Arch Virol (2002) 147: 1077–1089
The nucleolus – a gateway to viral infection?
J. A. Hiscox
School of Animal and Microbial Sciences, University of Reading, U.K.
Received August 24, 2001; accepted December 26, 2001
Published online March 18, 2002, © Springer-Verlag 2002
Summary. A number of viruses and viral proteins interact with a dynamic sub-
nuclear structure called the nucleolus. The nucleolus is present during interphase
in mammalian cells and is the site of ribosome biogenesis, and has been implicated
in controlling regulatory processes such as the cell cycle.Viruses interact with the
nucleolusanditsantigens;viralproteinsco-localisewithfactorssuch as nucleolin,
B23 and ﬁbrillarin, and can cause their redistribution during infection. Viruses
can use these components as part of their replication process, and also use the
nucleolus as a site of replication itself. Many of these properties are not restricted
to any particular type of virus or replication mechanism, and examples of these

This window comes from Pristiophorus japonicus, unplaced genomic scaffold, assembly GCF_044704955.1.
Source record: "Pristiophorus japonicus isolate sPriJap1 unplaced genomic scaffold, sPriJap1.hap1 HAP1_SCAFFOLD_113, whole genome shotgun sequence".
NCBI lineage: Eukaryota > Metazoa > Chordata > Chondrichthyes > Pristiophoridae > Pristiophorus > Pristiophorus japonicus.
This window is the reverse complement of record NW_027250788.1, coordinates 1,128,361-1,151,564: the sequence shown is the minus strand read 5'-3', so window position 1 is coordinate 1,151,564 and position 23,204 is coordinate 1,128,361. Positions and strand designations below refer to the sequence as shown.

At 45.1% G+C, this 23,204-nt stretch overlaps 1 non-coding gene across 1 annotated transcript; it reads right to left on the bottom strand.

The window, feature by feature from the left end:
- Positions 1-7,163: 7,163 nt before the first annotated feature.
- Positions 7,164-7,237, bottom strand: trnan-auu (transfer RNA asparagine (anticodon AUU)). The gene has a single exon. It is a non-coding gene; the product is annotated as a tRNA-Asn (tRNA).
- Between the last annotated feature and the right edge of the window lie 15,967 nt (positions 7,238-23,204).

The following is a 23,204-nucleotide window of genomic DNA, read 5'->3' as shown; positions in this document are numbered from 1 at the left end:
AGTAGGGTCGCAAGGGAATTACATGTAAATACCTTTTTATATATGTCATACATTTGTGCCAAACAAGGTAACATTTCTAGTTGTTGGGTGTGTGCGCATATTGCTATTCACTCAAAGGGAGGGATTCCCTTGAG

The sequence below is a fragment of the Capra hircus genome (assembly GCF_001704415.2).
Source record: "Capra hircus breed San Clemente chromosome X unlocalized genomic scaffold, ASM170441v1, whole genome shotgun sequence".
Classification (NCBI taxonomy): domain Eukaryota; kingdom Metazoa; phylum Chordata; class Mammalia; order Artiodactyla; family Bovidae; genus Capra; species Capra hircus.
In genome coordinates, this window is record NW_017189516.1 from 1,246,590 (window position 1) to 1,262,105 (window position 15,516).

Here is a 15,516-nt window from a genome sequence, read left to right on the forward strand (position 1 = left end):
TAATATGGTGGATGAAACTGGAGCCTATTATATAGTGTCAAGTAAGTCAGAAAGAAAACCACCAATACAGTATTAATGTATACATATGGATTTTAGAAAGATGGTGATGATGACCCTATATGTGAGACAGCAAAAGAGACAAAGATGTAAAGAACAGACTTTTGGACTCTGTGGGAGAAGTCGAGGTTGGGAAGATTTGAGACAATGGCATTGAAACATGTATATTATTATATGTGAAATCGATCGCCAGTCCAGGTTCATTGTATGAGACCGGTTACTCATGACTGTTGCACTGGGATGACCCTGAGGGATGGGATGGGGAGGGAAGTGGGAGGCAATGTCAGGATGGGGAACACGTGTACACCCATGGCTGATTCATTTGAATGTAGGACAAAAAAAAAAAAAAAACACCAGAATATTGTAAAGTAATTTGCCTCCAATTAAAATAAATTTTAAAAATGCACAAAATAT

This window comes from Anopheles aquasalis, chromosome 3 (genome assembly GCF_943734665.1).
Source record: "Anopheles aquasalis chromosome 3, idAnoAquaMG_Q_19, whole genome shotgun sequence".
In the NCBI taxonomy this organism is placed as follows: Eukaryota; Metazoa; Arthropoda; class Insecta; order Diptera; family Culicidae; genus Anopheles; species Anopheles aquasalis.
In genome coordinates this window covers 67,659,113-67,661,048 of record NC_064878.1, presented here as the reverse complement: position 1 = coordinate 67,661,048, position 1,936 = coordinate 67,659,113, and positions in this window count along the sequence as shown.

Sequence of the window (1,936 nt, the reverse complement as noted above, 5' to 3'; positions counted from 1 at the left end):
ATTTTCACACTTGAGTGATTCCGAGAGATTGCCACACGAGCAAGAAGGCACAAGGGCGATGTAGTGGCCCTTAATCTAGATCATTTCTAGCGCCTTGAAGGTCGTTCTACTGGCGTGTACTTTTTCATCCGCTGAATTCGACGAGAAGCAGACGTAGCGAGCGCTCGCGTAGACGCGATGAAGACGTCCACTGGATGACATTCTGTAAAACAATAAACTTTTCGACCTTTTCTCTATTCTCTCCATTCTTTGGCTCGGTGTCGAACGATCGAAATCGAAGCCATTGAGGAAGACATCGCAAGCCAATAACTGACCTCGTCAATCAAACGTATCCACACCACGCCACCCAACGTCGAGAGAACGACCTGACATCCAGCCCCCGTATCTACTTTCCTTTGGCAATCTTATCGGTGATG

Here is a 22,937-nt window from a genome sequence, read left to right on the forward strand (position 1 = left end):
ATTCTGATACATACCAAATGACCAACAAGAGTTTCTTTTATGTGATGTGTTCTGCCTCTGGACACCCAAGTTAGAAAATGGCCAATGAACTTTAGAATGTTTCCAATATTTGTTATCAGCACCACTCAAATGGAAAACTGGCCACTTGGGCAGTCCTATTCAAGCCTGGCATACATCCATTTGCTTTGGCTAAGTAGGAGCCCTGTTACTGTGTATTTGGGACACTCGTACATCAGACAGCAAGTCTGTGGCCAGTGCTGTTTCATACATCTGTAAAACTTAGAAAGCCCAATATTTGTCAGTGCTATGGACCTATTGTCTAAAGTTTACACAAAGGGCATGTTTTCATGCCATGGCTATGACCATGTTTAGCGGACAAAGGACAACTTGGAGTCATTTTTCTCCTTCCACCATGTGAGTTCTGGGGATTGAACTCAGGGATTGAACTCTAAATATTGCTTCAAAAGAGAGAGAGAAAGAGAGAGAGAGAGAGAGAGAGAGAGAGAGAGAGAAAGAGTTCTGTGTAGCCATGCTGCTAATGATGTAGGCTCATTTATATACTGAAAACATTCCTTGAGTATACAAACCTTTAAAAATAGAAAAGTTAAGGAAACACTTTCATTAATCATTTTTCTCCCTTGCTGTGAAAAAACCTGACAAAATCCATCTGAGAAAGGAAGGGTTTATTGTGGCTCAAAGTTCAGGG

processes can be found in DNA, RNA and retroviruses. Evidence suggests that
viruses may target the nucleolus and its components to favour viral transcription,
translation and perhaps alter the cell cycle in order to promote virus replication.
Autoimmunity to nucleolin and ﬁbrillarin have been associated with a number of
diseases, and by targeting the nucleolus and displacing nucleolar antigens, virus
infection might play a role in the initiation of these conditions.
The eukaryotic nucleus contains a number of domains or subcompartments, which
include nucleoli, nuclear Cajal bodies, nuclear speckles, transcription and replica-
tion foci, and chromosome territories . For many years the exclusive function
of the nucleolus was thought to be ribosomal rRNA synthesis and ribosome bio-
genesis. Recently, however, the nucleolus has been implicated in many aspects
of cell biology that include functions such as gene silencing, senescence, and cell
cycle regulation [8, 50, 51].
The nucleolus is the site where 5.8S, 18S and 28S rRNAs are transcribed,
processed, and assembled into ribosome subunits . The nucleolus is composed